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Reviewing John Deere 6R Series tractors

In the last issue we took a close look at John Deere’s 7R tractors. This time we see how owners and test results rate a sampling of the smaller 6R models

Back in 2011, John Deere introduced the 6R Series as part of an update to its tractor line-up in the mid-horsepower range. Last summer the company announced the addition of 12 more models to the 6 Series family, which now also includes the 6M and 6D tractors.

With Deere’s current model numbering system, the more a tractor’s capability increases, the higher its letter designation. So, the 6D models offer the most basic features, the new 6Ms are mid-range models, and the 6Rs, the most capable machines, top out the line.

Engine horsepower ratings in the new 6M line run up to 170 and overlaps 6R range. “They’re for customers who may not want all the technology that’s in a 6R but still may want the horsepower,” says Bradley Tolbert, division marketing manager for 6 Family tractors. “We’re happy to have that higher-horsepower, standard-spec tractor.”

There are now four 6D models, six 6Ms, and eight 6R Series tractors spanning the 105 to 210 engine horsepower range. Deere offers more option and model choices in this horsepower range than any other. If price is important, the baby of the 6 family, the 6105D with a cab and two-wheel drive starts at US$61,730. At the other end of the scale, base price for a 6210R with cab and MFWD comes in at US$164.469. So there is something in this group for almost everyone.

All eight 6R models use a six-cylinder, 6.8-litre, PVX engine. “We wanted to make sure we got the Intelligent Power Management (IPM) (in all 6Rs), and we can do that very well with the six-cylinder engine,” explains Tolbert.

The IPM feature in 6R tractors will automatically boost engine output delivering up to 20 or 30 extra horsepower (depending on the model) when used in transport and non-stationary PTO operations. This feature is designed to give the tractors a little more muscle to more easily power through the tough spots.

“We’re really excited about IPM,” says Tolbert. “The 140 and 150 have a 20 horsepower IPM boost. And the 170 through 210 have a 30 horsepower boost. So the extra ponies are there when you need them.”

The base transmission is 20-speed AutoQuad Plus ECO Transmission. Optional choices include a 16-speed PowerQuad Plus or IVT Transmission. The IVT and AutoQuad Plus configurations are available with up to 50 KPH (31 MPH) transport speed.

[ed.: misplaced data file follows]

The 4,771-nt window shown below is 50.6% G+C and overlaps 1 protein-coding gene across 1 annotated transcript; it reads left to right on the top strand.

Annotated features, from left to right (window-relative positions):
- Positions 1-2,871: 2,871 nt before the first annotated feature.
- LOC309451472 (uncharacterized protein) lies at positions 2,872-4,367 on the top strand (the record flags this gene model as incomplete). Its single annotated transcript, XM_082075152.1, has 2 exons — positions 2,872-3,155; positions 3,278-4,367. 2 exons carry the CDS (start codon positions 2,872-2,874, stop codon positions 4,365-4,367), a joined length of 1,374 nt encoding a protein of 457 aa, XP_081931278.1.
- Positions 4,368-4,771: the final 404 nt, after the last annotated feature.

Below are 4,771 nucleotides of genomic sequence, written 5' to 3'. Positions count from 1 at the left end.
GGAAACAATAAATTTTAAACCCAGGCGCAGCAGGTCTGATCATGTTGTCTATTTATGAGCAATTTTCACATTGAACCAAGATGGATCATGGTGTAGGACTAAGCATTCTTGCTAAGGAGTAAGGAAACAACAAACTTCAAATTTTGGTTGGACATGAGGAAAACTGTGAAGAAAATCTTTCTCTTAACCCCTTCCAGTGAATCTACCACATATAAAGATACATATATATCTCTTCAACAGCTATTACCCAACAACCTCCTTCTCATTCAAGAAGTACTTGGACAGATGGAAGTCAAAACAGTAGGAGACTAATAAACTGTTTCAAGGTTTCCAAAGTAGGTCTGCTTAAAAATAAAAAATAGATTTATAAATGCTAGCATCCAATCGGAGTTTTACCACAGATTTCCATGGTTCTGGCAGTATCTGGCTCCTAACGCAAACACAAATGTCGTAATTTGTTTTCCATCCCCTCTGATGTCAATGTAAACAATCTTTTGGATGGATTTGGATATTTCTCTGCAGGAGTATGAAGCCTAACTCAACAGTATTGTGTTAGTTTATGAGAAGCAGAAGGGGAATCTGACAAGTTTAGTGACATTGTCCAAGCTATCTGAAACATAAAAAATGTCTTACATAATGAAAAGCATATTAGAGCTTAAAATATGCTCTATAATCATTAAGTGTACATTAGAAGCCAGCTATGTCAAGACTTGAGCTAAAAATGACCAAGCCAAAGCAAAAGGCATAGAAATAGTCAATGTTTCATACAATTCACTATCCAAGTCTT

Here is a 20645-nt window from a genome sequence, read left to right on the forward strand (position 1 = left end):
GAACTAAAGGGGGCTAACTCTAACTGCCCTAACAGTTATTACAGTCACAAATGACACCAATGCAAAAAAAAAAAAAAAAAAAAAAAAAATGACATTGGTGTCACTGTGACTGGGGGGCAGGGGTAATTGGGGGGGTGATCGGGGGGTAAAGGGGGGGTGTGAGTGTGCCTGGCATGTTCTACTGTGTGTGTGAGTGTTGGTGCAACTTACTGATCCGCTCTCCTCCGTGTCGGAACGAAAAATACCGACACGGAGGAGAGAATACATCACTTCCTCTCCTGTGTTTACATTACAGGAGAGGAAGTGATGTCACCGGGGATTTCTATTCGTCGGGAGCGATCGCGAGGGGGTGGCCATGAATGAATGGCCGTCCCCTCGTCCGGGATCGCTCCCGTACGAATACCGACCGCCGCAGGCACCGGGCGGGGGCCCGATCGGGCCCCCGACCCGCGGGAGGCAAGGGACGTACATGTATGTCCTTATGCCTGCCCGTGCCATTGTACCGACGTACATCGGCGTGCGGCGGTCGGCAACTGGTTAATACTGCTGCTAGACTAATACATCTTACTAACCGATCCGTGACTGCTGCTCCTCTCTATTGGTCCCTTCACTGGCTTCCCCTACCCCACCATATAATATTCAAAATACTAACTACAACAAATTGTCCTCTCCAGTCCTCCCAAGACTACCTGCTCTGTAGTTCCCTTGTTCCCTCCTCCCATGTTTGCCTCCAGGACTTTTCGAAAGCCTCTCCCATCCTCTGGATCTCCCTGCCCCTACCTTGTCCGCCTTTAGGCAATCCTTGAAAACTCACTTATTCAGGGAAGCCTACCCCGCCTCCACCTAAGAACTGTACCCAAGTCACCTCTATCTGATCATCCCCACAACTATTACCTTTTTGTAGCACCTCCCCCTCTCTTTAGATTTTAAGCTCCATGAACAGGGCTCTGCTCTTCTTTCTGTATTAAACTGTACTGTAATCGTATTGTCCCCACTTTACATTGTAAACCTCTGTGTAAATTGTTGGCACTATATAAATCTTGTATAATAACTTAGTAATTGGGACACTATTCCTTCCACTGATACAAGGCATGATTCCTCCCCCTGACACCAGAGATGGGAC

This year, a brand new option for the 6R line is Deere’s DirectDrive transmission. It’s a mechanical gearbox that allows the tractor to behave in a very similar way to those equipped with an IVT. Operators get the advantage of easier control requirements, such as not having to clutch during forward-and-backward direction changes when using a front-end loader. Just apply the brake and the tractor stops. Release it and the tractor begins moving again.

Test results

For this evaluation, we’re focusing solely on the 6Rs. So, let’s start with a look at how a sample model fared during formal testing. At the time of writing, Nebraska Tractor Test Lab results hadn’t yet been made available, but DLG, the German Agricultural Society, had put a Mannheim-built 210 horsepower 6210R AutoQuad through a power-mix test at its facility in Gross-Umstadt.

The power-mix tests (which blend demand between drawbar and PTO loads) were performed under two conditions, one measuring the standard horsepower rating and a second measuring output with the IPM (Intelligent Power Management) “boost” feature.

If my metric-to-imperial conversion calculations are correct, here’s how those DLG test results came out.

During standard testing, the 6210R netted 203 PTO horsepower under full load at rated speed. When operating at full throttle and delivering 80 per cent of maximum power at rated speed, fuel consumption was measured at 15.87 horsepower hours per gallon.